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Recently released Super PAC fundraising reports of former Congresswoman Gabrielle Giffords and her husband Mark Kelly's gun control group show a great influx of money, which could reflect people's views on gun issues.

Super PACs are political action committees with no limits when it comes to raising money and spending it. Gifford and Kelly's Americans for Responsible Solutions is a member of the Super PAC, and was founded to "encourage elected officials to stand up for solutions to prevent gun violence and protect responsible gun ownership," according to the group's website.

Kelly said the influx of money is due to a strong effort and a change in how people across the country think of gun related issues.

“We work really hard to raise the resources, so we will be effective in the 2014 elections...we work really hard at that.” Kelly said. "I traveled an incredible amount to meet with these 90 percent of Americans that feel that you should have a background check before buying a gun."

Robert Spitzer, chair of the Political Science Department at the State University of New York's Cortland College, said the financial reports are a snapshot of time, but they do help shore up a group's public opinion.

"Amount of money raised is, by itself, an important indicator of the muscle that an interest group has. Even if you don't spend the money, the ability to raise money, real money, just as it is in a political campaign," Spitzer said. "The candidate who is able to raise the most amount of money is often the frontrunner or seen to be the frontrunner, and that lesson sort of applies to interest groups, too."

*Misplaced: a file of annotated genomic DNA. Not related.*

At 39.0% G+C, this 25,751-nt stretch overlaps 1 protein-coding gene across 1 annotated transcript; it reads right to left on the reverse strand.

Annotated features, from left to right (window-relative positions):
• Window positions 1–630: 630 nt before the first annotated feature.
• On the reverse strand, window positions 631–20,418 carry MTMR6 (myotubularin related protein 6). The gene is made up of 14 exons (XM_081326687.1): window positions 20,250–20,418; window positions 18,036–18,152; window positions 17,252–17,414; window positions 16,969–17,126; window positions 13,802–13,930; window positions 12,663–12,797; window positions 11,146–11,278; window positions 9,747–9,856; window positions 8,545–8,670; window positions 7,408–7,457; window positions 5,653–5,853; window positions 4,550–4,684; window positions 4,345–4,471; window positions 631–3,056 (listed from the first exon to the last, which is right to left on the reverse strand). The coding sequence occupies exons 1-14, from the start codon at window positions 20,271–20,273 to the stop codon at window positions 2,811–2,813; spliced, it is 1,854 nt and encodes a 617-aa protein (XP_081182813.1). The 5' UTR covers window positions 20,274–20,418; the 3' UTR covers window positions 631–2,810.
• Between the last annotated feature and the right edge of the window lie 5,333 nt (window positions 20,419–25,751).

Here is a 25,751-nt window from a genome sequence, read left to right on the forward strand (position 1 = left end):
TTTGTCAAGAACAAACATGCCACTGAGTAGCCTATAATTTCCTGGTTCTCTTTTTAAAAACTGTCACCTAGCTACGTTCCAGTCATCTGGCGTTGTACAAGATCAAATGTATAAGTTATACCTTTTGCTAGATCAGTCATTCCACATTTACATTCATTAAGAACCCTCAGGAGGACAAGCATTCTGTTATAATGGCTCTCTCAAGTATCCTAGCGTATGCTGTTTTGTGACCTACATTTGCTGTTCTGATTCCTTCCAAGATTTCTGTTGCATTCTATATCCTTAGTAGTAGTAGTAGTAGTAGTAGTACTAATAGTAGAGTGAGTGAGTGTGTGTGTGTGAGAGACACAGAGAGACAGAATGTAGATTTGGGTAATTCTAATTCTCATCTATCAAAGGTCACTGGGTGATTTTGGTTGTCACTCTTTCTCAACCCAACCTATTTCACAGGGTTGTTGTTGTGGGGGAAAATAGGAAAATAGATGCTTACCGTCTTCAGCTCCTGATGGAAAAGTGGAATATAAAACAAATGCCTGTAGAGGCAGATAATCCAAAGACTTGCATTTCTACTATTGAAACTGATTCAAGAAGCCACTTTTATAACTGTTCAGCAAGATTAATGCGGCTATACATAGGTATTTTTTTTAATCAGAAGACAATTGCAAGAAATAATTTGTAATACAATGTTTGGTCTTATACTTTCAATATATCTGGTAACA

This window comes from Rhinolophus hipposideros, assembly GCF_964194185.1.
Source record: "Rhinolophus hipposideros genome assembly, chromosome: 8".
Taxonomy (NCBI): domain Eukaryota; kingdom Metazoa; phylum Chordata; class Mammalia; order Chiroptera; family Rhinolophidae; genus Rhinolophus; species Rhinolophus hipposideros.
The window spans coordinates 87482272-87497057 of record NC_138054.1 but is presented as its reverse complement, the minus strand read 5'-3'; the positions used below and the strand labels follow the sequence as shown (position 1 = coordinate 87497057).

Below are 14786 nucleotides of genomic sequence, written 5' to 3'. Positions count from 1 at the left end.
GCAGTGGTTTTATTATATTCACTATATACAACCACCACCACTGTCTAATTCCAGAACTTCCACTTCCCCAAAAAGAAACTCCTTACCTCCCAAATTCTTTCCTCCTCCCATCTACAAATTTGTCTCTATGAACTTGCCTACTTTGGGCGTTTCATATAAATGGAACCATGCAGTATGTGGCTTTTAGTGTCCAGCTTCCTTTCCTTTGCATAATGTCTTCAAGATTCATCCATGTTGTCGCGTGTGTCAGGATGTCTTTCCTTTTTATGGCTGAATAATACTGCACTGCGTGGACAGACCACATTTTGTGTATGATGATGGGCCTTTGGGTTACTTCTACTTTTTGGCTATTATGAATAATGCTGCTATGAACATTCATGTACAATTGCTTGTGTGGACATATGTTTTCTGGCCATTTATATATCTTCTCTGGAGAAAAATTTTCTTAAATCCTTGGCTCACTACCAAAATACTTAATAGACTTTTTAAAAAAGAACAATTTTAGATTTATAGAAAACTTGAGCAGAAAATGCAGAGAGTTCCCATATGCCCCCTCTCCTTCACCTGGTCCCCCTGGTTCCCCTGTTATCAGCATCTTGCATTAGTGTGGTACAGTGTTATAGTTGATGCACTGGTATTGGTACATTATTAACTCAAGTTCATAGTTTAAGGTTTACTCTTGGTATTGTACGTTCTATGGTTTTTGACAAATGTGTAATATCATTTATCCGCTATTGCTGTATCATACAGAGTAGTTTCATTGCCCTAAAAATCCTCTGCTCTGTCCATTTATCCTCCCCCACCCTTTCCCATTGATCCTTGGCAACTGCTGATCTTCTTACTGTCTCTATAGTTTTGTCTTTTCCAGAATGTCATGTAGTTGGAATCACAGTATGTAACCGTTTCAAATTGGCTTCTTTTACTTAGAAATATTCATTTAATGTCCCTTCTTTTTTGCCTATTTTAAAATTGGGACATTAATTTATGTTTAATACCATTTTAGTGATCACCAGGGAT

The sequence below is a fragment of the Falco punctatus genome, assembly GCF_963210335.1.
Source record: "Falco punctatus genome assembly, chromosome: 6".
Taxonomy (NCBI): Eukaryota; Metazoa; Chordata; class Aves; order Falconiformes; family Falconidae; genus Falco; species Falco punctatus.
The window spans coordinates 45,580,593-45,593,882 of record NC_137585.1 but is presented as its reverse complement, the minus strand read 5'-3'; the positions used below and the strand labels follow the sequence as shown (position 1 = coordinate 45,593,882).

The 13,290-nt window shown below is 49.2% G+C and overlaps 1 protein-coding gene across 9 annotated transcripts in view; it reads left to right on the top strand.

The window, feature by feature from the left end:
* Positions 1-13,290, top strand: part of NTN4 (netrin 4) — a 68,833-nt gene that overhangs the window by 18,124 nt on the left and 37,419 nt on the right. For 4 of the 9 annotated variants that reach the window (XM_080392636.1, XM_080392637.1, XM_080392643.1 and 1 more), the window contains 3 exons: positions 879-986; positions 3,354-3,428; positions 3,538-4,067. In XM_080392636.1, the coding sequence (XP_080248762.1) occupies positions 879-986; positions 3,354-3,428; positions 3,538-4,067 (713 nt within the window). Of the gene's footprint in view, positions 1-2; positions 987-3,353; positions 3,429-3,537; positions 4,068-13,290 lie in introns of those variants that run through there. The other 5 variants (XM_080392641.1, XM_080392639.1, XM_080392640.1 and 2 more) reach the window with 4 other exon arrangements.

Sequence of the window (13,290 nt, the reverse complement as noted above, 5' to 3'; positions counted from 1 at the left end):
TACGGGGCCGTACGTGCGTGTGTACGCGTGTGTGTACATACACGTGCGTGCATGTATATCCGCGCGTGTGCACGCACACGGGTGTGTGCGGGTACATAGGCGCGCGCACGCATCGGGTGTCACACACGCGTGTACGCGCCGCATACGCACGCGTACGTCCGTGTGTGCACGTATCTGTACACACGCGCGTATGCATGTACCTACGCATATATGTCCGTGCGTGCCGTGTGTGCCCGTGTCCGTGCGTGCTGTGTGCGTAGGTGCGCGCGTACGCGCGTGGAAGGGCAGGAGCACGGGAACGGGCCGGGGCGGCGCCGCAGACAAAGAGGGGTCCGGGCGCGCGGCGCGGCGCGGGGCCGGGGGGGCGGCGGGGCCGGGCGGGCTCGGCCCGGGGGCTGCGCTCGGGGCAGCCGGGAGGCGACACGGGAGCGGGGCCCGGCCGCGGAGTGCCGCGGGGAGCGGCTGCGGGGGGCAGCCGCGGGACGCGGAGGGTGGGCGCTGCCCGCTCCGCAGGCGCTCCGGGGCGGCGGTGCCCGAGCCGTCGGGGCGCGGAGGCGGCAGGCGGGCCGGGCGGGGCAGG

Spitzer said the real test is to see whether or not groups like ARS have the political clout, such as the National Rifle Association, to survive for a long period of time.

The combination of staying power and money is new in the political world when it comes to gun control.

Anthony Corrado, expert on political finance with the Brookings Institution and the author of "The New Campaign Finance Sourcebook," said opposition to the NRA has never been so organized.

"We are now seeing, in this new world of super PAC's and organized groups, that that balance is starting to change," he added.

However, one good fundraising report offers no illusion that the NRA is now being challenged, according to Pia Carusone, executive director of the ARS.

"We've had over 220,000 individual donors, and so we know that we've got great support around the country, but we also know that what we are able to put together is just a fraction of what the corporate gun lobby is able to amass," she said.

Carusone said the NRA budget is more than $220 million a year, "so, it is kind of a David and Goliath situation."

The most recent financial reports for ARS showed individual donations as large as $50,000, and as small as $5. To build its staying power, the group is also spending time lobbying Congress and state legislatures as those bodies deal with gun control bills.